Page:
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ick Wolf ’50 has spent the past six decades in

the music business since his graduation from

Lycoming with an English degree.

You may not recognize the name, but you’ve

probably heard some of the hits he’s written,

including 1960s “Itsy Bitsy Teenie Weenie Yellow

Polka Dot Bikini,” which he produced and co-wrote

for Brian Hyland while he was at Kapp Records.

He had several hits with Nat “King” Cole, Arthur

Godfrey, the Andrews Sisters, the Kingston Trio,

Roger Williams and others between the 1950s and

1980s. He also arranged and produced a “Miss

America” record in the 1960s with Bert Parks, and he

partied with the stars at the Copacabana.

But if you Google him, he will be difficult to find,

mostly because his professional name is Richard

Wolfe, a change made by the head of Kapp Records

to make him sound more “dignified.”

“My boss was a numerologist and he said I didn’t

have enough letters in my name,” Wolf said with a

laugh.

But he got his start at Lycoming, when he wrote

three shows as a student and penned the original alma

mater.

Wolf said his version of the alma mater was the

crowd favorite, but Walter McIver, the music director

at the time, never endorsed it. “I wrote ‘Lycoming,

Fair Alma Mater’ for a musical I wrote at the

college,” Wolf said. “Half a dozen times it was named

the ‘official’ alma mater, but he kept shooting it

down.”

In John Piper’s book, “Lycoming College 1812-

2012,” it was reported that the Student Government

Association voted unanimously on May 18, 1951, to

make it the alma mater. But in May 1952, in a vote

at one of the regular faculty meetings, “without

explanation or tally, the faculty turned it down.”

Wolf said he was told it was because the song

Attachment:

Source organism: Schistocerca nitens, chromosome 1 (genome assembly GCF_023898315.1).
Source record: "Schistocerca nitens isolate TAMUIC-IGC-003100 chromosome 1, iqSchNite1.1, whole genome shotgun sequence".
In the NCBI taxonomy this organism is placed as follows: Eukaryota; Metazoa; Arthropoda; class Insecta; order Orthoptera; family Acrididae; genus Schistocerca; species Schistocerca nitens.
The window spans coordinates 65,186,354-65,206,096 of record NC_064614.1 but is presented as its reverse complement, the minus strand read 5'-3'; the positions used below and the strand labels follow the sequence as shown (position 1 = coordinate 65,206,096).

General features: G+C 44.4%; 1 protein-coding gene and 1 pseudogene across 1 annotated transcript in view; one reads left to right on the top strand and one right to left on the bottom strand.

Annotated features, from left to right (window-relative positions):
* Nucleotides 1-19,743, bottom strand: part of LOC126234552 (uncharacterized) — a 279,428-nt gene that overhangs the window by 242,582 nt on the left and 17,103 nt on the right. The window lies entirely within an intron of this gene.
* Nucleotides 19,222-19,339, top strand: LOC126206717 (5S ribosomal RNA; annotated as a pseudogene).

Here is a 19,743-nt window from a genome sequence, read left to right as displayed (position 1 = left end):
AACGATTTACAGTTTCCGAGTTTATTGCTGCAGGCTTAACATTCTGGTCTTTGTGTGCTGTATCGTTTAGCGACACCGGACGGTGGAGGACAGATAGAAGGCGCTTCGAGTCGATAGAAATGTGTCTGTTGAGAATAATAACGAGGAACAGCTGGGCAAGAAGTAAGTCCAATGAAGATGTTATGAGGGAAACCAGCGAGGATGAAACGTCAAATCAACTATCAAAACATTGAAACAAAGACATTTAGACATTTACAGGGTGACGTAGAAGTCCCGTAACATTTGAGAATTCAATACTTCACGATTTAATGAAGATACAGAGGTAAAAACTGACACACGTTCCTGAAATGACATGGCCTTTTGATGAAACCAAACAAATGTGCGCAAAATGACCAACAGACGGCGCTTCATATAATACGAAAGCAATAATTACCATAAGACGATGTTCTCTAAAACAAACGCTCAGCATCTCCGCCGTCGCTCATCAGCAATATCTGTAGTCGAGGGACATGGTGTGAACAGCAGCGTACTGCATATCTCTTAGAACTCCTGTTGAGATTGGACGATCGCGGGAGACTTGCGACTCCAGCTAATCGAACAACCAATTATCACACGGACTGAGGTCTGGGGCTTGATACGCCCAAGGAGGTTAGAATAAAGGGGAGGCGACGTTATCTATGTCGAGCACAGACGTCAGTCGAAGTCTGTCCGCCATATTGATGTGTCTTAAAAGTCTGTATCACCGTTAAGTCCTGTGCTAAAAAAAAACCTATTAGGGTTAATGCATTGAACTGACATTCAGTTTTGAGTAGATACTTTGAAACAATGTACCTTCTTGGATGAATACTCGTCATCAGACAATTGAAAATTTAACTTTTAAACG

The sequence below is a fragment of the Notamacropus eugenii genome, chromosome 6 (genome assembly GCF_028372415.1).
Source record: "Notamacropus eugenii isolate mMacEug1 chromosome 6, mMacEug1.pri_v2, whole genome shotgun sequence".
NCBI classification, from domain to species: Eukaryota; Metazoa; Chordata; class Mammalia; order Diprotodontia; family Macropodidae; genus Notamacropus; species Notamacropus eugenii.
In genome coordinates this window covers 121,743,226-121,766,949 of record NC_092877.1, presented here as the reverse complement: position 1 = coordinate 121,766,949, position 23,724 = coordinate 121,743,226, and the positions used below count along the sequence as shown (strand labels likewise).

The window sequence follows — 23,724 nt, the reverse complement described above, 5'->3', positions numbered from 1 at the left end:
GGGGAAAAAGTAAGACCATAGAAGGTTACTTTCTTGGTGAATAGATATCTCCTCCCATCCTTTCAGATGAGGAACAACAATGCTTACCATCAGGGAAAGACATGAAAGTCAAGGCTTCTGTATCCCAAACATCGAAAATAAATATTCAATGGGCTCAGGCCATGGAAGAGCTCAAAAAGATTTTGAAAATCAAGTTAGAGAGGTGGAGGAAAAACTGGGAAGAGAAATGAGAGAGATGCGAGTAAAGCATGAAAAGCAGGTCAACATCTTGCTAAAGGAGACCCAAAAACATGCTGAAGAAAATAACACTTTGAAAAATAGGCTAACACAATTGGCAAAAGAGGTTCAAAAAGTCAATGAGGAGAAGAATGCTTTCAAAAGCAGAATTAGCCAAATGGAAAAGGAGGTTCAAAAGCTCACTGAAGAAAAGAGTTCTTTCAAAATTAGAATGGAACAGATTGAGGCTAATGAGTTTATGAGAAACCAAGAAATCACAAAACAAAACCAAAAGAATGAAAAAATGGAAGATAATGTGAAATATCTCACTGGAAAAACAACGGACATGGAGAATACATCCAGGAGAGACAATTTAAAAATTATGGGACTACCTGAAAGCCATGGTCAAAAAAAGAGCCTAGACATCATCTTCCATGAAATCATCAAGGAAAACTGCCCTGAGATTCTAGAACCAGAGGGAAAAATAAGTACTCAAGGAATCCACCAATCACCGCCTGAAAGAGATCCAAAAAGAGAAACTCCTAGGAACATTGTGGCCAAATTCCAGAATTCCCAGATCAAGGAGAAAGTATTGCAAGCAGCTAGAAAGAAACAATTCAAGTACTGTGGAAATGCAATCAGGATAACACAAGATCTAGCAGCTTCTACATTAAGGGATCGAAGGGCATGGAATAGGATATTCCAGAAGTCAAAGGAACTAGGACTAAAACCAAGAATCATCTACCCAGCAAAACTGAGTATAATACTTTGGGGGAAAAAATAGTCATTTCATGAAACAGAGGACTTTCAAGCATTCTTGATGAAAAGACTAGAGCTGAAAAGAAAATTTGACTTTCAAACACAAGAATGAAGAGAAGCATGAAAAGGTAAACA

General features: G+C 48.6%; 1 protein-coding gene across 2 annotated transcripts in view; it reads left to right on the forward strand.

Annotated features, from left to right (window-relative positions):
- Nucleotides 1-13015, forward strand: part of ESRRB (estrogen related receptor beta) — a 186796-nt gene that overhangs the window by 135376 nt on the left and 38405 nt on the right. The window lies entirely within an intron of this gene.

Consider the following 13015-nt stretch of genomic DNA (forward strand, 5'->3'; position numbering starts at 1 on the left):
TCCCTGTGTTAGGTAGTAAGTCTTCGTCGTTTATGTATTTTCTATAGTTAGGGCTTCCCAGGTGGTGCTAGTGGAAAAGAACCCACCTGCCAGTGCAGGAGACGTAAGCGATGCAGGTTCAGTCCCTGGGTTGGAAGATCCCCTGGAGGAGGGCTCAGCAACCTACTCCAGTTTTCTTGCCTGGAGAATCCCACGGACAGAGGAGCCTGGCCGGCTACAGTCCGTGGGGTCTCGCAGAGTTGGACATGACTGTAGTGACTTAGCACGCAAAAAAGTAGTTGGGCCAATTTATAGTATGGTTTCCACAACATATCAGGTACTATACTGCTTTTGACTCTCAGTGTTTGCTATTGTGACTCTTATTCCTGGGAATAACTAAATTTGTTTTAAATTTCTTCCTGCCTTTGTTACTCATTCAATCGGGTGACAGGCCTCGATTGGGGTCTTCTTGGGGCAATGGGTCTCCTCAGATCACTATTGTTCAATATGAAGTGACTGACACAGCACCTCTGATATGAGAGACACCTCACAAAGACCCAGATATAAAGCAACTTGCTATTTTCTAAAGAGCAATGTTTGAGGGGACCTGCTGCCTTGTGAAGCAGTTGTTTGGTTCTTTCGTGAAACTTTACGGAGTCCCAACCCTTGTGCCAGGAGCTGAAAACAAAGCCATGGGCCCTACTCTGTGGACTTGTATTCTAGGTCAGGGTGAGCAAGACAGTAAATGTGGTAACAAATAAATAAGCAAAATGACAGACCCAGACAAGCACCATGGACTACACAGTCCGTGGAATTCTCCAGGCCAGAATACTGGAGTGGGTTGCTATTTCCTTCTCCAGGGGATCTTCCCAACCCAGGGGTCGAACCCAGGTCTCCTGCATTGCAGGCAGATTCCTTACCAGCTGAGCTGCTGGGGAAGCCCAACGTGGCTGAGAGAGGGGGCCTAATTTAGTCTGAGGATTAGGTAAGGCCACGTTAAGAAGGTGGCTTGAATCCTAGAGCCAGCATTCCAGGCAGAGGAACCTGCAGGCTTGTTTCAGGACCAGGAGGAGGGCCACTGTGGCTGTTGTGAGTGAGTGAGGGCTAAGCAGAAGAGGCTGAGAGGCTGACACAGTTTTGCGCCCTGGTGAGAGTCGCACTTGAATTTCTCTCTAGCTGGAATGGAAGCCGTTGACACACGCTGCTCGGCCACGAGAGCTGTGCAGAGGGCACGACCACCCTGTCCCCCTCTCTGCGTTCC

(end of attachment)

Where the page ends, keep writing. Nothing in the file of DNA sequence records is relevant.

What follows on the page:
was a waltz, and no one could march to it. “You can

change the timing of a waltz very easily,” he said.

“Besides, who marches to the alma mater? You stand

in reverence while it’s being sung.”

Wolf also wrote the fight song, “Hail, Lycoming

Warriors,” that was used when the football team scored a

touchdown.

Now 85, he’s still in the music business and working on a

musical project to honor Matthew Henson, an African-American

explorer who discovered the North Pole 100 years ago with Rear

Admiral Robert Peary.

A native of Williamsport, Wolf wanted to be an athlete, but

when he became injured, he had to drop out of the University of

Delaware and move home. His mother wouldn’t stand for one

of her sons not being a college graduate, so she enrolled him in

Lycoming, shortly after it became a four-year institution.

“One professor there taught me how to write for voices so

I could advance musically,” he said. “That started me back to

where I wanted to be.”

Although he always loved music, he didn’t do anything

musically until he was 19, when he started playing the piano.

“I bought a piano for $35 and played in my family’s barn,

which had no glass in the windows,” he said. “So I had to

borrow oil heaters from another farmer and I cut the fingers off a

pair of gloves and just taught myself how to play.”

He wrote an autobiography, “Succeeding and Surviving in the

Music Business,” which details his rise in the music industry, his

collection of hundreds of original songs and his disputes with

record companies over royalty payments. He eventually got into

the children’s music business.

“I agreed to do a children’s album once the record company

let me do it with real musicians in a real studio,” he said. He

recorded songs such as “Rubber Duckie,” “Puff the Magic

Dragon,” “Zip-a-Dee Doo-Dah” and “(How Much Is) That

Doggie in the Window,” before beginning the Do Re Mi

Children’s Chorus and getting nominated four times for a

Grammy Award for Best Album for Children.

“I had the best job there was,” he said. “It’s been a very

interesting ride – a lot of ups and downs. But I would write a

hundred songs a day if I had someone to write them for.”

D

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www.lycoming.edu